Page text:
The Gathering for Justice

The Gathering for Justice is the main organizer of the Women's March on Washington, which hopes to attract around 200,000 participants — by far the largest inaugural protest event planned. But the march will not take place until Jan. 21, a day after Trump is sworn in. Though the exact route of the protest has yet to be set, the group has received permits to protest at locations along the National Mall, near Federal Triangle, outside the White House, and at Farragut, McPherson and Franklin squares. Organizers have emphasized that this is not an exercise in civil disobedience or disorder and have called on participants to obey all laws. The organizers have also held training events for protest wardens tasked with maintaining discipline. The estimated crowd size is likely to match actual participation levels; celebrities such as Katy Perry and Amy Schumer are expected to attend; and the group has received permits to park as many as 1,200 buses at RFK Stadium. The Gathering for Justice is also planning at least 386 parallel events in all 50 states and in 53 countries.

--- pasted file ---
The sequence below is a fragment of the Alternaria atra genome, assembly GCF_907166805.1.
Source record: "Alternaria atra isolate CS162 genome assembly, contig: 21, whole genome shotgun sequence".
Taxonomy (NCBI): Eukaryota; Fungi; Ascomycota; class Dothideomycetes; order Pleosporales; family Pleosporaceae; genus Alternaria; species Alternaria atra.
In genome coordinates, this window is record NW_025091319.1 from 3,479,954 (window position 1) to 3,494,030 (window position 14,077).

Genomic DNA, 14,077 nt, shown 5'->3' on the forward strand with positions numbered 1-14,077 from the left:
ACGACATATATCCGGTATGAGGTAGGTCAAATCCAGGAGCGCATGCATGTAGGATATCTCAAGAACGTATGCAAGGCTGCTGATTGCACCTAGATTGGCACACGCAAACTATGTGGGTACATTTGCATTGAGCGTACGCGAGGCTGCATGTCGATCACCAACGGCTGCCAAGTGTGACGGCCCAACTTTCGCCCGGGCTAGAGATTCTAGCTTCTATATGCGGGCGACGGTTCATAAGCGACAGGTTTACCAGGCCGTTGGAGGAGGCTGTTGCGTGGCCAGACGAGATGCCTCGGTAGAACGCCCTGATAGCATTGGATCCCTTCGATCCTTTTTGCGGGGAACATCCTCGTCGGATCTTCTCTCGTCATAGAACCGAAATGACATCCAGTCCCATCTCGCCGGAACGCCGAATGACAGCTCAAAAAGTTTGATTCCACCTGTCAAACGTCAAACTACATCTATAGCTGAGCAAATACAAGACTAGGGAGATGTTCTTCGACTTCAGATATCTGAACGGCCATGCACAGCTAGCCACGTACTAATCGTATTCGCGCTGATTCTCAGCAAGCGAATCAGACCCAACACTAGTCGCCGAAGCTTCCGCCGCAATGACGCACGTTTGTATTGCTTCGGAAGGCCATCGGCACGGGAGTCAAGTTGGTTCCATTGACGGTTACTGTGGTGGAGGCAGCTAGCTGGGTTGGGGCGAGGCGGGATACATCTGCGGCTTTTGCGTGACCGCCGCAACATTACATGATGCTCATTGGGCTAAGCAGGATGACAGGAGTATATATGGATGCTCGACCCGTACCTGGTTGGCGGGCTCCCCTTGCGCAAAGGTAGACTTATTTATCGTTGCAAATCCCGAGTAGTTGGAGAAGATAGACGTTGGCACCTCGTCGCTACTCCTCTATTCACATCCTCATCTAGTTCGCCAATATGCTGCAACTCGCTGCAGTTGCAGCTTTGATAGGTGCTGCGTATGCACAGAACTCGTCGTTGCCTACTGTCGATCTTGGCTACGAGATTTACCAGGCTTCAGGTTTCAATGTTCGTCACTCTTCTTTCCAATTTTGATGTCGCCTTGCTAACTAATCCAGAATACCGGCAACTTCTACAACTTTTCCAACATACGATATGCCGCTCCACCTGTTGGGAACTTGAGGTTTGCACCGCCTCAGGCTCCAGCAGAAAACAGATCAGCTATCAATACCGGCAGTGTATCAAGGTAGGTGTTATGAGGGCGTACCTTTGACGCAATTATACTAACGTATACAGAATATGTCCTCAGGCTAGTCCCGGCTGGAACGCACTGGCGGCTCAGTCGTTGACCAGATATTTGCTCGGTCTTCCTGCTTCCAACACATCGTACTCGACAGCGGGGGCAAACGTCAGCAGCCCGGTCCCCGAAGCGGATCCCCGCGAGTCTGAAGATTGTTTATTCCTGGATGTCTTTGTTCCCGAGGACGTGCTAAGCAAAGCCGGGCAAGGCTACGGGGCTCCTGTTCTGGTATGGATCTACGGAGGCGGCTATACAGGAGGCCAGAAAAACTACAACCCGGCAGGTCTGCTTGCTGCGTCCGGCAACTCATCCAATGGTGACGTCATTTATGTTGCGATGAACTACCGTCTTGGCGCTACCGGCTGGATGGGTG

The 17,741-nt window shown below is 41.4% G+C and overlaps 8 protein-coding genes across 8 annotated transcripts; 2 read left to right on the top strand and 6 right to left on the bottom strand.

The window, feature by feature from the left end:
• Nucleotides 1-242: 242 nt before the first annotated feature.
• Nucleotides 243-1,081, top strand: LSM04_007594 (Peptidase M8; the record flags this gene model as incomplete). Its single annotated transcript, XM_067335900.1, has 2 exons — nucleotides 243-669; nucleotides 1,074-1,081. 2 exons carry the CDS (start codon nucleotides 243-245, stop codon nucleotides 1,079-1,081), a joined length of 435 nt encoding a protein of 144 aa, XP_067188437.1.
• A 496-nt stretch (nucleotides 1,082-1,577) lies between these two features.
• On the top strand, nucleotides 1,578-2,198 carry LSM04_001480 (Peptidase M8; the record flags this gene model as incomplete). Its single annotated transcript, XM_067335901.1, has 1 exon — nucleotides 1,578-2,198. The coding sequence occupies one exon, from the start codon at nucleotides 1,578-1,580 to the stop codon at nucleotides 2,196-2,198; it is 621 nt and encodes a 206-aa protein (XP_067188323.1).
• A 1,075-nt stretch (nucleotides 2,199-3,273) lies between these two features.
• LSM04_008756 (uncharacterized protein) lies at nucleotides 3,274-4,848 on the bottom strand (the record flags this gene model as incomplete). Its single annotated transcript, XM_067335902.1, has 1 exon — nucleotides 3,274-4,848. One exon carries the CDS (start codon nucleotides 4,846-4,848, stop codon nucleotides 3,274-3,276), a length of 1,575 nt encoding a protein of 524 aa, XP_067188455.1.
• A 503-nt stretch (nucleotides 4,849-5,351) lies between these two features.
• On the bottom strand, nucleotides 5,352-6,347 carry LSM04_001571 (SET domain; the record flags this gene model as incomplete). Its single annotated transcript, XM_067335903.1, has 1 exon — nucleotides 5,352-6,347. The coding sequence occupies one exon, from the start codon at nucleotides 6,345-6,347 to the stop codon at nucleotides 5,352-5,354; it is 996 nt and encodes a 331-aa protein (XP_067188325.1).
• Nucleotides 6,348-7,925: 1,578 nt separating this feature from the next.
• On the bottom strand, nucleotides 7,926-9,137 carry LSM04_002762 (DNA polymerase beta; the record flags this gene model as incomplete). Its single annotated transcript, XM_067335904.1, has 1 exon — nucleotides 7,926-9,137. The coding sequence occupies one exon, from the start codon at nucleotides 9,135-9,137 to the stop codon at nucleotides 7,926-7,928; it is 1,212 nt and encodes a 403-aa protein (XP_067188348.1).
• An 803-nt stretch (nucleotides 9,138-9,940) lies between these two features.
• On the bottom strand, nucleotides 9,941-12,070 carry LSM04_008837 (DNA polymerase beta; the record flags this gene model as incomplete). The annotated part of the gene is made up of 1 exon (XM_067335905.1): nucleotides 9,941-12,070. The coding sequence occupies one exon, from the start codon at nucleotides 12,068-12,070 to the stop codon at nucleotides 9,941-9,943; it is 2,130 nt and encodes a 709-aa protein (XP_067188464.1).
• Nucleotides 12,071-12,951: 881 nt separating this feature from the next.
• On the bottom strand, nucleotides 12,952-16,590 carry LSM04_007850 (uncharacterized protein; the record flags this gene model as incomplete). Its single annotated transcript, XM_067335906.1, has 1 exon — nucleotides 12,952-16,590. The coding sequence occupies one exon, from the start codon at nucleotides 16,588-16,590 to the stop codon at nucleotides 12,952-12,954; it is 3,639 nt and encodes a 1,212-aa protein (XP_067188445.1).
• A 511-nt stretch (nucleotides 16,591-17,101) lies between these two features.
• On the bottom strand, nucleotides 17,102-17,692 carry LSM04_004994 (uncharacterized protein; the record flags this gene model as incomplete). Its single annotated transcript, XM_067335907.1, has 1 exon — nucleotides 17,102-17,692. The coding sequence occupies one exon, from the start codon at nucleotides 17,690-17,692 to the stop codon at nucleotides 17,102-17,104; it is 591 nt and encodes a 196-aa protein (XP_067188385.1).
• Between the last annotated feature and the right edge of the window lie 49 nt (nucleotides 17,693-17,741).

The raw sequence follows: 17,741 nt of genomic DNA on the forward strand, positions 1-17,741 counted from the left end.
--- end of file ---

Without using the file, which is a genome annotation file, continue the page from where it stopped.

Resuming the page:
Occupy Inauguration, Disrupt J20 and Democratic Socialists of America

Several leftist groups are planning a joint rally at McPherson Square on Inauguration Day in addition to their other protest activities. Occupy Inauguration, Disrupt J20 and the Democratic Socialists of America are planning to coalesce in the afternoon to hear from speakers including former Green Party presidential candidate Jill Stein. There are also planned marches before the 2 p.m. rally, as well as hints that some potentially disruptive events — such as blockading checkpoints and interfering with pro-Trump activities — may take place. These groups are not particularly large, and because of some crossover among them, it is difficult to gauge turnout. Nonetheless, they appear to be working together to plan disruptive demonstrations, with some of their elements having shown a willingness to be more aggressive than most of the other protest groups.

This article originally appeared on Stratfor.com